Cruel Harvest

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In the midst of Yemen's Arab Spring uprising in 2011, villagers in Bani Jormooz, a strategic district north of the Yemeni capital, Sanaa, overran a pair of Republican Guard bases, killing the commander of one. In response, the military allegedly unleashed a brutal campaign of collective reprisals, destroying the village's water supplies and laying approximately 8,000 anti-personnel landmines in agricultural land. If confirmed, the mining of Bani Jormooz would make Yemen the only signatory to the international Anti-Personnel Mine Ban Treaty to lay new landmines within its borders, as Joe Sheffer reports in Foreign Policy. The following images, taken by Sheffer in 2012 and 2013, reveal a community unable to farm for fear of setting off explosions -- and what appear to be mainly Soviet-era landmines that should have been destroyed by the Yemeni government before 2002.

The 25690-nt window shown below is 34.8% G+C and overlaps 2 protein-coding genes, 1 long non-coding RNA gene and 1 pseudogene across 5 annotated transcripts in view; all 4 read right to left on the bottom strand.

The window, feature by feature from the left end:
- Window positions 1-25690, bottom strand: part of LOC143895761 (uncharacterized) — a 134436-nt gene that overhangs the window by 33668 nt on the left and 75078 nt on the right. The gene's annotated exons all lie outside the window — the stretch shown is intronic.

Above, Adel Amir al-Hosn, 45, looks out toward al-Khabsha military base in Bani Jormooz. The land between him and the base in the distance is all thought to be mined.


Above, East German PPM2-type anti-personnel mines removed from the ground near al-Khabshah village.


Vineyards go untended in Bani Jormooz because of the landmine risk.


The outer perimeter wall of the 63rd Republican Guard base can be seen in the distance.


A landmine victim reveals his prosthetic leg in Bani Jormooz.


Above, Russian GYATA 64 landmines removed from the ground in Bani Jormooz.


Russian Type 6/7 Wooden Mines removed from the Bani Jormooz area by villagers.

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